GLAAD

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To be distinguished from Gay & Lesbian Advocates & Defenders.
GLAAD
Gay & Lesbian Alliance Against Defamation logo
Founded 1985
Founder(s) Vito Russo
Jewelle Gomez
Lauren Hinds
Headquarters
Key people (President)
Area served  United States
Focus(es) Discrimination in media
Method(s) Media monitoring
Motto To promote understanding, increase acceptance, and advance equality.
Website glaad.org

GLAAD (formerly the Gay & Lesbian Alliance Against Defamation) is a U.S. non-governmental media monitoring organisation founded by LGBT people in the media. Before March 2013, the name "GLAAD" had been an acronym for "Gay & Lesbian Alliance Against Defamation," but became the primary name due to its inclusiveness of bisexual and transgender issues.[1] Its stated mission, in part, is to "[amplify] the voice of the LGBT community by empowering real people to share their stories, holding the media accountable for the words and images they present, and helping grassroots organizations communicate effectively."[2]

History[edit]

General[edit]

Formed in New York City in 1985 to protest against what it saw as the New York Post's defamatory and sensationalized AIDS coverage, GLAAD put pressure on media organizations to end what it saw as homophobic reporting. Initial meetings were held in the homes of several New York City activists as well as after-hours at the New York State Council on the Arts. The founding group included film scholar Vito Russo; Gregory Kolovakos, then on the staff of the NYS Arts Council and who later became the first executive director; Darryl Yates Rist; Allen Barnett;[3] and Jewelle Gomez, the organization's first treasurer. Some members of GLAAD went on to become the early members of ACT UP.[citation needed]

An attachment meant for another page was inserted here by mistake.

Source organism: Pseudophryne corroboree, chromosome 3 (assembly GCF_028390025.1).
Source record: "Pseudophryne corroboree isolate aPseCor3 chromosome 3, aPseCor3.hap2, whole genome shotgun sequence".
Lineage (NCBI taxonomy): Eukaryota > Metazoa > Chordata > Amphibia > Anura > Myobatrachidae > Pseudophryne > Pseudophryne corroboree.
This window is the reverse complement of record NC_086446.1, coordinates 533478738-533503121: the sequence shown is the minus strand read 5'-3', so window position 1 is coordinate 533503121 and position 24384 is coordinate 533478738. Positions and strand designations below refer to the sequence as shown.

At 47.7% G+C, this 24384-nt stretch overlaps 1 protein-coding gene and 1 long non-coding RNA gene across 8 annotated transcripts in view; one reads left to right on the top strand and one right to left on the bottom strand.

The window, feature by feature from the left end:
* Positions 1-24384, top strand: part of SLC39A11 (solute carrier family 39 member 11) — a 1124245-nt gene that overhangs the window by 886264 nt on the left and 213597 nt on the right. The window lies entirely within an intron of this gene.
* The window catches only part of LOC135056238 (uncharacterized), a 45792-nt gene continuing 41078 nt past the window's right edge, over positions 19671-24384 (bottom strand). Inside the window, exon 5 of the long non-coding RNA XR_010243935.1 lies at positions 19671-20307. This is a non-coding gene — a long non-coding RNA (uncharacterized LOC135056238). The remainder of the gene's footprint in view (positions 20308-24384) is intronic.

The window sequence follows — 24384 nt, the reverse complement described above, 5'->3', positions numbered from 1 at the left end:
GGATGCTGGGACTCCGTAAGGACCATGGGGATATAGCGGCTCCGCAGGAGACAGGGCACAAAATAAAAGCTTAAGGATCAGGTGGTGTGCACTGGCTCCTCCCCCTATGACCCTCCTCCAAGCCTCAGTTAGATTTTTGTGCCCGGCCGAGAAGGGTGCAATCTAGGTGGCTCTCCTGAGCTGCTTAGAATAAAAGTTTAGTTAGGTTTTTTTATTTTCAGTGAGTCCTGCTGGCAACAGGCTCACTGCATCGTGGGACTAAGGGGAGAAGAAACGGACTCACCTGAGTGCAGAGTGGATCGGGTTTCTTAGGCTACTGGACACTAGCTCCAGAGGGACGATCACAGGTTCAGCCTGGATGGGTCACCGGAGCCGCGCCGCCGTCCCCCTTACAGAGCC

In 1987, after a meeting with GLAAD, The New York Times changed its editorial policy to use the word gay instead of harsher terms referring to homosexuality.[4] GLAAD advocated that the Associated Press and other television and print news sources follow. GLAAD's influence soon spread to Los Angeles, where organizers began working with the entertainment industry to change the way LGBT people were portrayed on screen.

Entertainment Weekly has named GLAAD as one of Hollywood's most powerful entities,[5] and the Los Angeles Times described GLAAD as "possibly one of the most successful organizations lobbying the media for inclusion."[6]

Within the first five years of its founding in New York as the Gay and Lesbian Anti-Defamation League (soon after changed to "Gay & Lesbian Alliance Against Defamation" after legal pressure by the Anti-Defamation League), GLAAD chapters had been established in Los Angeles and other cities, with the LA chapter becoming particularly influential due to its proximity to the California entertainment industry. GLAAD/NY and GLAAD/LA would eventually vote to merge in 1994, with other city chapters joining soon afterward; however, the chapters continue to exist, with the ceremonies of the GLAAD Media Awards being divided each year into three ceremonies held in New York City, Los Angeles and San Francisco.